It's possible that mutations to the spike protein help the virus more easily bind to cells, increasing its transmissibility, but we may not know for sure until there's data from studies in animal models and cell cultures, he added.
The U.K. variant is not the first to become more transmissible. In fact, the dominant strain in the U.S. currently, a variant that emerged last year in Germany and spread to New York and then the rest of the U.S., is also believed to be more transmissible than the original virus, said Chiu. Notably, the spike mutation that defines that variant (D614G), is one of the eight spike mutations present in the U.K. variant.
Will the current vaccines still work on the new variant? Will we have to develop new coronavirus vaccines in the future?
Chiu said it's very unlikely that the current vaccines will not be effective against the new variant. The two mRNA vaccines from Pfizer and Moderna produce the entire spike protein, meaning someone who is vaccinated will usually generate a variety of antibodies that target different locations on the spike.
"So essentially you would need to have mutations everywhere along the protein for a variant to elude all potential neutralizing antibodies," said Chiu.
A benefit of mRNA vaccines is that they can be modified relatively quickly. In the very unlikely event that a variant shows increased pathogenicity, "vaccines might be modified to specifically target these variants, and that could be done in a relatively short amount of time," said Chiu.
The longer the pandemic lasts, the more time the virus will have to acquire additional mutations. "The key question is can we control the pandemic in time to prevent the virus from becoming even more infectious, more deadly, or more resistant to existing therapies and vaccines," said Chiu. Already there is some concern that available vaccines may be less effective against a variant identified in South Africa, known as B.1.351, which has additional mutations in the spike protein.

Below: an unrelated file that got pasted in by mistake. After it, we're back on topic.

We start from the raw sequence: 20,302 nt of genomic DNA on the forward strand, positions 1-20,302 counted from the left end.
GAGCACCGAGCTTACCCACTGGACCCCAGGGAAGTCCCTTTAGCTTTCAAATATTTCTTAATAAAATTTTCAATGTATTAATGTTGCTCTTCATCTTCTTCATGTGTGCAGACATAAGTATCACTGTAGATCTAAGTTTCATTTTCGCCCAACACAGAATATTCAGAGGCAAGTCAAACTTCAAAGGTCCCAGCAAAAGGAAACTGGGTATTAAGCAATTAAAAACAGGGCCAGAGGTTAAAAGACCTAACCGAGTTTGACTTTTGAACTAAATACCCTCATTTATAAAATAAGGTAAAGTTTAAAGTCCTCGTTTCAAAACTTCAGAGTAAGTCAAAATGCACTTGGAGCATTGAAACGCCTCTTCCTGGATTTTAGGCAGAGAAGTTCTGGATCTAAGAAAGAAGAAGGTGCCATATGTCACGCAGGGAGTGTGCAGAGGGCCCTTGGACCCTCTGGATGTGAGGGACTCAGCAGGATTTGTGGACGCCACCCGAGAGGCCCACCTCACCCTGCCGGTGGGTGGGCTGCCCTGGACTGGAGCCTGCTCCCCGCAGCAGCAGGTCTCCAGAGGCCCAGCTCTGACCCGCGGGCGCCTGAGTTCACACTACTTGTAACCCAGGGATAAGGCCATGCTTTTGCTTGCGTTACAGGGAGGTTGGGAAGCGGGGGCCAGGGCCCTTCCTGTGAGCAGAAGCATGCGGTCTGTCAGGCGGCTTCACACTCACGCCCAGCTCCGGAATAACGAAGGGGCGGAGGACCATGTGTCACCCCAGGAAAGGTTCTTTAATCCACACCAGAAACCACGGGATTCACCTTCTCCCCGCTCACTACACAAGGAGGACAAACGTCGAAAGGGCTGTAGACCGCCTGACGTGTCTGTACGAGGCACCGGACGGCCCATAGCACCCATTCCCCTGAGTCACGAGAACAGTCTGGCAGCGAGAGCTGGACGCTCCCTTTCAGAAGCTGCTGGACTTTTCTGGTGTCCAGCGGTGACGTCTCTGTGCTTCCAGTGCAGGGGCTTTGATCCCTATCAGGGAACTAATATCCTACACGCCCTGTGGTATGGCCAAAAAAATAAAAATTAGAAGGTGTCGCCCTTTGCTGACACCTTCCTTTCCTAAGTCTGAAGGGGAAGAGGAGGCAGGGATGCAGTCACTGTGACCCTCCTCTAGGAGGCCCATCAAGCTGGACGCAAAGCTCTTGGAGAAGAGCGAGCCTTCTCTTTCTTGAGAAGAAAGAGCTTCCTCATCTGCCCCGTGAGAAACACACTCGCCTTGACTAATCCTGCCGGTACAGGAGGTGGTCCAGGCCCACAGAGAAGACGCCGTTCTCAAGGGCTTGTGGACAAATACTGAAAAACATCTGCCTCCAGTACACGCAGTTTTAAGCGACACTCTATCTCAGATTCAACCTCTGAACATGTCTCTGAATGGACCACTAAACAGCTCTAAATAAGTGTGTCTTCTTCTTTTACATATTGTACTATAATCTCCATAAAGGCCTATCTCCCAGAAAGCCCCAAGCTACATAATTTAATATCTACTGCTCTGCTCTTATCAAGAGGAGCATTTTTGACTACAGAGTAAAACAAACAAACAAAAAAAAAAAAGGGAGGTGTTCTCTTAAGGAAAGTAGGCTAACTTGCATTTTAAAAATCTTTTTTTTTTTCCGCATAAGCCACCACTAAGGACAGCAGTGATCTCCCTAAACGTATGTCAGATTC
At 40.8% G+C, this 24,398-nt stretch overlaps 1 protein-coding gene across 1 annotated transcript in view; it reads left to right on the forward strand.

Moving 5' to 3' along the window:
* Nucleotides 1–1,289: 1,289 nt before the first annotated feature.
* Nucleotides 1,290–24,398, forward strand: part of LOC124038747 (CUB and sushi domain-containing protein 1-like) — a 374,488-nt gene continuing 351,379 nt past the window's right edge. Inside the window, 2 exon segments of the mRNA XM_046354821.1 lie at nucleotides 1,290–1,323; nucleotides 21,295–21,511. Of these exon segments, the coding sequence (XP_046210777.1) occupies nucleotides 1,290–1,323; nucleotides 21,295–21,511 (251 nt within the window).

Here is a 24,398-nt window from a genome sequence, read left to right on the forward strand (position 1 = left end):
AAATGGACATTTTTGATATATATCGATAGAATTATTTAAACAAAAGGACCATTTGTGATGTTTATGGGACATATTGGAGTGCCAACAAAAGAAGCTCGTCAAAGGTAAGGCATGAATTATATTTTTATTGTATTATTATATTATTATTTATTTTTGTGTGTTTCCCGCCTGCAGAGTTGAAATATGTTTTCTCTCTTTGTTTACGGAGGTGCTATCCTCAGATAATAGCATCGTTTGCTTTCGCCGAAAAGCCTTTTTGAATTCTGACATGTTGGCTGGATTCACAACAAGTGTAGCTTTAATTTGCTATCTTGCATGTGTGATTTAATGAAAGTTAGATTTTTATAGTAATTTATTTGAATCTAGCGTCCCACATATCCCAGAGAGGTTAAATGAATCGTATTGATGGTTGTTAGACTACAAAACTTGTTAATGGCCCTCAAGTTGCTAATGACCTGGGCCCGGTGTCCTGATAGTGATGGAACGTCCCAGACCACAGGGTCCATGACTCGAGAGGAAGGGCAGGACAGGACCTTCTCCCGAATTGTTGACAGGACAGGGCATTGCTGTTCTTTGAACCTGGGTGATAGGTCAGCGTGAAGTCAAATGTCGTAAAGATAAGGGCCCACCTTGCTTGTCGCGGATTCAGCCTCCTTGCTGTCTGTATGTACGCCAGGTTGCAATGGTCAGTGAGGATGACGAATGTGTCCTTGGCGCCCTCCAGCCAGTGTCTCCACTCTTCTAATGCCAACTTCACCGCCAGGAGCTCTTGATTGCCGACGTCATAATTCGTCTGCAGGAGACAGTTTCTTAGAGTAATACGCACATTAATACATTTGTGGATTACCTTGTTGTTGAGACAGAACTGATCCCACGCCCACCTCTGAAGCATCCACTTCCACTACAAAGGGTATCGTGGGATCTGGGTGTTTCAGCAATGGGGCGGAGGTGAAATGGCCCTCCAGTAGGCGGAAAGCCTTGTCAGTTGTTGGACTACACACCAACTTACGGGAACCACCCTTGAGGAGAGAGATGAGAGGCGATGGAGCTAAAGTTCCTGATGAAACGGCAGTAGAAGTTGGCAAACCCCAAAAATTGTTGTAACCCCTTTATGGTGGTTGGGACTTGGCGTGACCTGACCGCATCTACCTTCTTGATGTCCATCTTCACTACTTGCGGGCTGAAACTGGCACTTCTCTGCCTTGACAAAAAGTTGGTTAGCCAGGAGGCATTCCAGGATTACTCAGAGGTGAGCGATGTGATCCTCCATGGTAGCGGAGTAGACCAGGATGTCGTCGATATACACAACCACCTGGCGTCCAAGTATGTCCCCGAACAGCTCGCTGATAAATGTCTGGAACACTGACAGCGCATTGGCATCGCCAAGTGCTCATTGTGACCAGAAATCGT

Pfizer recently reported that its vaccine remains effective against one of the key spike mutations (N501Y) present in both the U.K. and South African variants.
Chiu still finds cause for optimism. "The combination of vaccines with very high baseline levels of efficacy along with a slow-mutating virus really bodes well for our success," he said. "I still am optimistic that we might be able to eradicate the virus from the population as we did with SARS."
Now that the new variant has been detected in the U.S., how worried should we be? What should we be doing about it?
No variant of SARS-CoV-2 so far, including the new one from the U.K., has been shown to be more virulent—more likely to cause severe disease or death, said Chiu.
Because the new variant has the potential to spread more quickly, it may eventually become the predominant strain, but transmission is still largely dependent on how individuals protect themselves through social distancing and mask wearing, said Chiu.
"The virus is already very infectious at baseline, so I think the effectiveness of the public health response and individual responsibility to prevent spread has much more impact than a small degree of increased transmissibility."
"The important thing is not necessarily to focus on the variants, but to focus on the virus overall—limiting the number of cases by controlling transmission and deploying the vaccine so that we can reach herd immunity," said Chiu.